Page 2 of the Professional Learning Progression (PDF) describes all of the components of this learning event and the additional support available. Teachers new to a course, but have previously attended Foundations for Implementation, can choose to engage in the course Content Modules in the Professional Learning Portal rather than attending the entire series of learning events again.

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Building on Instructional Practice Series

The Building on Instructional Practice Series consists of three different events – Building on Discourse, Building on Assessment, Building on Equity – that are designed for teachers with a minimum of one year of experience teaching with CPM instructional materials and who have completed the Foundations for Implementation Series.

Building on Equity

In Building on Equity, participants will learn how to include equitable practices in their classroom and support traditionally underserved students in becoming leaders of their own learning. Essential questions include: How do I shift dependent learners into independent learners? How does my own math identity and cultural background impact my classroom? The focus of day one is equitable classroom culture. Participants will reflect on how their math identity and mindsets impact student learning. They will begin working on a plan for Chapter 1 that creates an equitable classroom culture. The focus of day two and three is implementing equitable tasks. Participants will develop their use of the 5 Practices for Orchestrating Meaningful Mathematical Discussions and curate strategies for supporting all students in becoming leaders of their own learning. Participants will use an equity lens to reflect on and revise their Chapter 1 lesson plans.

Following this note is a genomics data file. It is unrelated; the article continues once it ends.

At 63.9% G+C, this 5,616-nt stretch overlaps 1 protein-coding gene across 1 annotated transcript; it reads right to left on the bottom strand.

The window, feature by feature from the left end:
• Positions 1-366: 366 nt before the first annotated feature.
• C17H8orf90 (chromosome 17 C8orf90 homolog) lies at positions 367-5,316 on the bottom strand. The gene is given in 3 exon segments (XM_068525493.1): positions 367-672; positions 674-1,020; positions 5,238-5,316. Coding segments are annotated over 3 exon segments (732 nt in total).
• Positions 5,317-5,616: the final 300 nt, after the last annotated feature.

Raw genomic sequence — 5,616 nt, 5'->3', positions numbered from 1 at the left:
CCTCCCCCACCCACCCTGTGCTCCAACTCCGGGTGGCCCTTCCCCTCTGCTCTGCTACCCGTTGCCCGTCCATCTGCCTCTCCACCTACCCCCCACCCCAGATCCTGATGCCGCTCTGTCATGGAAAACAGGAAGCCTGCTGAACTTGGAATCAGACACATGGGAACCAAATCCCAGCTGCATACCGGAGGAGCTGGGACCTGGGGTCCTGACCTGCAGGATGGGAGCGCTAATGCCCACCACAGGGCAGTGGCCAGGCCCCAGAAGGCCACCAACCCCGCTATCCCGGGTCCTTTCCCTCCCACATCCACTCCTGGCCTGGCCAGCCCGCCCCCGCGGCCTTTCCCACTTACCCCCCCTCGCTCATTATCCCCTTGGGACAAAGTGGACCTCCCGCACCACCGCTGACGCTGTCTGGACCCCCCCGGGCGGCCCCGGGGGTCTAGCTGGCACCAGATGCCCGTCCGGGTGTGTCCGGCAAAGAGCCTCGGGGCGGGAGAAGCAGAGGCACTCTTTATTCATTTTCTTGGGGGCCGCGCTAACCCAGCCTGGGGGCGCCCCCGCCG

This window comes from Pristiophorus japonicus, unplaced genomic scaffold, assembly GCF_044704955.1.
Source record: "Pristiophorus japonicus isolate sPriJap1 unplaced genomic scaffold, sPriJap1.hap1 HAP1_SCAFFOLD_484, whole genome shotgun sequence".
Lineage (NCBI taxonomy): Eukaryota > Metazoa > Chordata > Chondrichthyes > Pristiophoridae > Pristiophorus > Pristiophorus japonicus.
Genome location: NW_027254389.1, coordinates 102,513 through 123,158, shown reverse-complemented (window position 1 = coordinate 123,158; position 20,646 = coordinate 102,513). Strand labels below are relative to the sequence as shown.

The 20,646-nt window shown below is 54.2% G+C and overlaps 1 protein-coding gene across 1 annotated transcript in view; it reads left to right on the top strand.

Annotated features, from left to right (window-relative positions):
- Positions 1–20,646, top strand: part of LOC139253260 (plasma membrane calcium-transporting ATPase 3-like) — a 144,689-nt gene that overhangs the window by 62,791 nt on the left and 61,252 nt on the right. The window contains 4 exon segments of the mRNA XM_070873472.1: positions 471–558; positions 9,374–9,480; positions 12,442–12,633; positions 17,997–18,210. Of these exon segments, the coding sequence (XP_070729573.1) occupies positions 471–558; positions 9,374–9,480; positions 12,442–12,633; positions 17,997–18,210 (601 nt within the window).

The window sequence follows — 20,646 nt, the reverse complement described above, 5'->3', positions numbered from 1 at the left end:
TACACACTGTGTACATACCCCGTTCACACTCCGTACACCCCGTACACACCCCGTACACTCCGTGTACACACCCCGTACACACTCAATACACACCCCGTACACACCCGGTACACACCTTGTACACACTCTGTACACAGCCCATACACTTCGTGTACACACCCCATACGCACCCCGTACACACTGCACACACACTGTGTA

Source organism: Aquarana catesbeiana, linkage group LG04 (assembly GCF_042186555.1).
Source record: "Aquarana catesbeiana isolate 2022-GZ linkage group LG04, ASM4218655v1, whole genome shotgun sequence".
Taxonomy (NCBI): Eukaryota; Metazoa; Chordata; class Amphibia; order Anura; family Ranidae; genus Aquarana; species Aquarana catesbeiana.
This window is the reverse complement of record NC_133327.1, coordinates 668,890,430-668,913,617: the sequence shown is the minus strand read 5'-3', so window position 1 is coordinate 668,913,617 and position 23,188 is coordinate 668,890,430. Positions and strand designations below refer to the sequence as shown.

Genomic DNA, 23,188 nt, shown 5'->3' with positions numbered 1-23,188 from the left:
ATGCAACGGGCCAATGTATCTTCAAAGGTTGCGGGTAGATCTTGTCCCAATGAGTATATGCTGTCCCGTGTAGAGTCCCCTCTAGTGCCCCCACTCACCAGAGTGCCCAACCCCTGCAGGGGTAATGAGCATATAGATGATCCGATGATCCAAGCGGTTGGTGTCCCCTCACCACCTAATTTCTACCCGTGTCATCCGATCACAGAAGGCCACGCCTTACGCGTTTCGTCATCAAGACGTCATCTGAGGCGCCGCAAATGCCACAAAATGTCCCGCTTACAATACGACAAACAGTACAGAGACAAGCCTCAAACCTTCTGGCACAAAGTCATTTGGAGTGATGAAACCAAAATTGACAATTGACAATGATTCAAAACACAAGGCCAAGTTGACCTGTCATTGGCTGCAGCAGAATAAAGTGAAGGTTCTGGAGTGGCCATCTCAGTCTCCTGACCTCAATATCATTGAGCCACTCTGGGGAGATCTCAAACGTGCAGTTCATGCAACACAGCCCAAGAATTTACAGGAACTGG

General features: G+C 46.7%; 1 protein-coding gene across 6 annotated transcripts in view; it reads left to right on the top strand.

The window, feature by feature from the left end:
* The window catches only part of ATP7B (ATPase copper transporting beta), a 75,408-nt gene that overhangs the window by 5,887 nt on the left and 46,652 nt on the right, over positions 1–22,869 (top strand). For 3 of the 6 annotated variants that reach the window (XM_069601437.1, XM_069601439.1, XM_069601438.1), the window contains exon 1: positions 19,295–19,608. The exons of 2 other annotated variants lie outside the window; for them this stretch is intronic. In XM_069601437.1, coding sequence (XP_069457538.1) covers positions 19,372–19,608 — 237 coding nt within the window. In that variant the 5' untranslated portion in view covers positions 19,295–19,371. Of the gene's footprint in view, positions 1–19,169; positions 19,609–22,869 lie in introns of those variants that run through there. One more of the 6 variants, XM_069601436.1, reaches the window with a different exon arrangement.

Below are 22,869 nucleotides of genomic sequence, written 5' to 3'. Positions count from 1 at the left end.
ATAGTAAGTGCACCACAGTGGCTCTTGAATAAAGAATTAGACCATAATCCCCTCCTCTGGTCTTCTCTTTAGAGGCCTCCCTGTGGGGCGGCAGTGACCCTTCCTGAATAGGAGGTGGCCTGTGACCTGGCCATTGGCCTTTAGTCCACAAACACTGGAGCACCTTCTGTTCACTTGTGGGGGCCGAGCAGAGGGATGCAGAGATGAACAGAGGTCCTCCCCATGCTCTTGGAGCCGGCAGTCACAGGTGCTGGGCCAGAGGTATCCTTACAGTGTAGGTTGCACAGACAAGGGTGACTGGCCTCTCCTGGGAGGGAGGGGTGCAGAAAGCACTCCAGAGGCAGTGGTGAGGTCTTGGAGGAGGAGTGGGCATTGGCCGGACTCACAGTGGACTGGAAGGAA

Building on Assessment

In Building on Assessment, participants will apply assessment research and develop methods to provide feedback to students and inform equitable assessment decisions. On day one, participants will align assessment practices with learning progressions and the principle of mastery over time as well as write assessment items. During day two, participants will develop rubrics, explore alternate types of assessment, and plan for implementation that supports student ownership. On the third day, participants will develop strategies to monitor progress and provide evidence of proficiency with identified mathematics content and practices. Participants will develop assessment action plans that will encourage continued collaboration within their learning community.

Building on Discourse

In Building on Discourse, participants will improve their ability to facilitate meaningful mathematical discourse. This learning experience will encourage participants to adjust their instructional practices in the areas of sharing math authority, developing independent learners, and the creation of equitable classroom environments. Participants will plan for student learning by using teaching practices such as posing purposeful questioning, supporting productive struggle, and facilitating meaningful mathematical discourse. In doing so, participants learn to support students collaboratively engaged with rich tasks with all elements of the Effective Mathematics Teaching Practices incorporated through intentional and reflective planning.